Monday, April 04, 2016

When our culture’s past is lost in the cloud.

When our culture’s past is lost in the cloud. Nicholas Carr. Washington Post. March 25, 2016.
     The article begins by referring to "the 'rough draught' of the Declaration of Independence. Over Thomas Jefferson’s original, neatly penned script ran edits by John Adams, Benjamin Franklin and other Founding Fathers. Words were crossed out, inserted and changed, the revisions providing a visual record of debate and compromise. A boon to historians, the four-page manuscript provides even the casual viewer with a keen sense of the drama of a nation being born." If the Declaration were composed today it would have been written on a computer and the edits, made electronically through email or a shared Internet file, would probably have been lost. It is likely "the digital file would come to be erased or rendered unreadable by changes in technical standards. We’d have the words, but the document itself would have little resonance."
  • Abby Smith Rumsey: “A physical connection between the present and past is wondrously forged through the medium of time-stained paper,” The “distinctive visceral connection” with history may be diminished or lost when these historical items are in databases rather than in actual objects.
  • As more and more of what we know, make and experience is recorded as vaporous bits in the cloud, what exactly will we leave behind for future generations?
  • Scientists are discovering that our senses and even our emotions play important roles in recollection and remembrance.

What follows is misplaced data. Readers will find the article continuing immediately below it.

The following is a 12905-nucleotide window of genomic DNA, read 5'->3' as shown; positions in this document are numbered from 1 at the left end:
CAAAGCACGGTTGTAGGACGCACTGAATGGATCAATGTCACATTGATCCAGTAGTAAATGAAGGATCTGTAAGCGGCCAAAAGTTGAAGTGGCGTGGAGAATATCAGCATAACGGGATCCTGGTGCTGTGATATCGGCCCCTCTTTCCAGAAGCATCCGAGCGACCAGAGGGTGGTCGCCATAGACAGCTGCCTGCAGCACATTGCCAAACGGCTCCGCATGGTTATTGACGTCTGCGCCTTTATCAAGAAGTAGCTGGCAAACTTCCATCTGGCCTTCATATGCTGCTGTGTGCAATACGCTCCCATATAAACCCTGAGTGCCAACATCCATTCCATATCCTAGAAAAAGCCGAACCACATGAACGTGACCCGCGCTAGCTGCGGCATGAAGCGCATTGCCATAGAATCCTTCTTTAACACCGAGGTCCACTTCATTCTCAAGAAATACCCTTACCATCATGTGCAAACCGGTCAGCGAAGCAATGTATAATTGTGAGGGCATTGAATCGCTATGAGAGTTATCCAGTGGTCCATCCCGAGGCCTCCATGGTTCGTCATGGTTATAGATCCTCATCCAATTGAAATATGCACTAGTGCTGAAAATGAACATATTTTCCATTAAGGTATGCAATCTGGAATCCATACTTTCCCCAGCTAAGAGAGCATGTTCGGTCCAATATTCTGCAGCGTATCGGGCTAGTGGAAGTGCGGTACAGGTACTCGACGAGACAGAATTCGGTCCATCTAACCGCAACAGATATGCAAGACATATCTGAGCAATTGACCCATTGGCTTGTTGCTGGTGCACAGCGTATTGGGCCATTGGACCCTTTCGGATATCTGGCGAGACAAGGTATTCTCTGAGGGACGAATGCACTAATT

• Memory is a way to navigate and make sense of the world
  • Nature embeds history in matter.
  • The technologies a society uses to record, store and share information will play a crucial role in determining the richness, or sparseness, of its legacy.  
  • In choosing among media technologies through the ages, people have tended to trade durability for transmissibility.
  • “Digital memory is ubiquitous yet unimaginably fragile, limitless in scope yet inherently unstable.” 
  • All media are subject to decay, of course. Clay cracks, paper crumbles. What’s different now is that our cultural memory is embedded in a complex and ever-shifting system of technologies. Any change in the system can render the record unreadable. 
  • If we’re not careful “the history of the twenty-first century will be riddled with large-scale blanks and silences.”
To protect our cultural legacy we "need to overcome our complacency and start taking the long-term protection of valuable data seriously. We’ll need a reinvigorated system of libraries and archives, spanning the public, private and nonprofit sectors, that are adept at digital preservation. We’ll need thoughtful protocols for determining what data needs to be saved and what can be discarded. And we’ll need to ensure that control over culturally significant data doesn’t end up in the hands of a small group of commercial enterprises that focus on profit, not posterity."

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